1. How is Dell achieving this magical under performance? My guess is its some kind of BIOS magic – the BIOS not only lies about the true system speed, gets in your way of setting its performance to a desired level; it also actively and un-overridably underclocks the machine.
  2. Is Dell not aware that at best, this is a bug? I can understand that whatever mechanism they have put in there is to protect the machine from overheating. However, the mechanism is flawed, because even at 266 GHz clock speeds, it is still being fed the full voltage of the 3.0 GHz clock speed. Needless to say, this doesn’t help much with the cooling.
  3. Has Dell never tested this system in the real world? At worst, this can be thought of as false advertising, because while the BIOS and a plethora of other Windows tools report a 3.0 GHz clock, the system is running at extremely low speeds, resulting in extremely undesirable performance.

In the last analysis, especially with an overclockable system, it’s extremely disappointing to see that Dell is "doing what’s best" for you, deciding on your behalf. While they obviously do this to reduce the number of fried computers and support calls, their implementation is buggy. This results in an almost unusable system for all practical purposes.

It is also important to mention that with most synthetic benchmarks, and especially those that exercise only one processor core, the heating problem isn’t as bad, and the underclocking isn’t as bad. This might be why Dell’s own engineers failed to discover this major issue with their system – yet, this excuse would be worse than the disease, if indeed the cause ;)

Methodology for a Cure

Since the issue seems to be heating, and how Dell is forcibly lowering the CPU clock to countermand that, I figured the only chances of getting more juice out of this computer is lowering the CPU voltage. That way it might be possible to delay heating and actually receive some kind of performance gain.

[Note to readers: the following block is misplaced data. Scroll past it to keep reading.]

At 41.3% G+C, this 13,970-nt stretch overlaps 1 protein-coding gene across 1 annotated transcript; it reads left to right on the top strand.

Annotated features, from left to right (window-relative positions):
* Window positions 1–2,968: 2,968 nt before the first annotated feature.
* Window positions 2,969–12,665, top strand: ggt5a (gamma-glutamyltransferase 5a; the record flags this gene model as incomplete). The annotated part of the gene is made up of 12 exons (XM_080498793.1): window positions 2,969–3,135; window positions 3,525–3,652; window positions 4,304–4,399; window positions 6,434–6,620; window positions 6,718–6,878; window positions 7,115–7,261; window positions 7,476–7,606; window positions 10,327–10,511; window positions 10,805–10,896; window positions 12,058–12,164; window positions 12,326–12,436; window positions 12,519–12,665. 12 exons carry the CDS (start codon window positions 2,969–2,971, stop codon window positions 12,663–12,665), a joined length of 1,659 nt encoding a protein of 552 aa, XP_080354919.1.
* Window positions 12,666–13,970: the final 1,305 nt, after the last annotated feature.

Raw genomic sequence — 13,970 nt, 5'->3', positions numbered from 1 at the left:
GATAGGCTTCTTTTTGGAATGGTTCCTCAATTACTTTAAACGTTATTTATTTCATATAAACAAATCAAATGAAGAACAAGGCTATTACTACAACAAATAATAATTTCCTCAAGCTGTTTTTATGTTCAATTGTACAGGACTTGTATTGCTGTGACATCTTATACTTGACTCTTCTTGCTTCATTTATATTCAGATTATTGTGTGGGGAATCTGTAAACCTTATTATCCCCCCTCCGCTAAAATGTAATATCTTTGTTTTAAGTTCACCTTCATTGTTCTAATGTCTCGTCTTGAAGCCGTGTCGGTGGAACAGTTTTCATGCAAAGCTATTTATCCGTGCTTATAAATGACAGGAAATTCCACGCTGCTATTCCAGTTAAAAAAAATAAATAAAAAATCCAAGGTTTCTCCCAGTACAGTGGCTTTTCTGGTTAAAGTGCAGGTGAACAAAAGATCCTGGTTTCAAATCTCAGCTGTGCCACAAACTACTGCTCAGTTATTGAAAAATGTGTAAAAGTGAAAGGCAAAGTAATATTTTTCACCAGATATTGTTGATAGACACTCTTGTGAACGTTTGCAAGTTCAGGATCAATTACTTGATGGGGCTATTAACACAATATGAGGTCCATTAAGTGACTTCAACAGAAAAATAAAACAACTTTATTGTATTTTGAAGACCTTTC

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Initial tests with lowered voltage

 

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System idling before beginning work

 

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After barely two minutes of dual core compression, system takes to underclocking

 

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Extended compression consistently lowers processor speed, even beyond its rated clock speed of 2.33 GHz, despite voltage control

 

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Occasionally, the CPU does return to faster clock speeds – even touching its peak of 3.0 GHz – but only briefly

 

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The system returns to the true speed it always reports, 3.0 GHz, only after the CPU has been idled – not much use at that point!

 

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The maximum tolerated temperatures before BIOS-forced underclocking occurs is about 82 degrees Celsius – about 10 degrees lower than when native CPU voltages are used

Complications

Lowering voltage has the undesired side effect of making the system unstable. If you go too low, you will start seeing odd crashes with programs that are currently running. Fortunately, the Notebook Hardware Tool can be used to bump up voltage dynamically as this happens, so at least you don’t need to reboot your system every time that happens. Even then though, the process is time consuming and error prone.

Another issue that affects voltage is the number of USB devices that you have connected to the system. In particular, devices which do not have their own external power source seem to cause some issues. They dramatically reduce the tolerance of low voltages, making your system unstable a lot sooner. Unplugging these devices seems to let your system go down to lower voltages safely.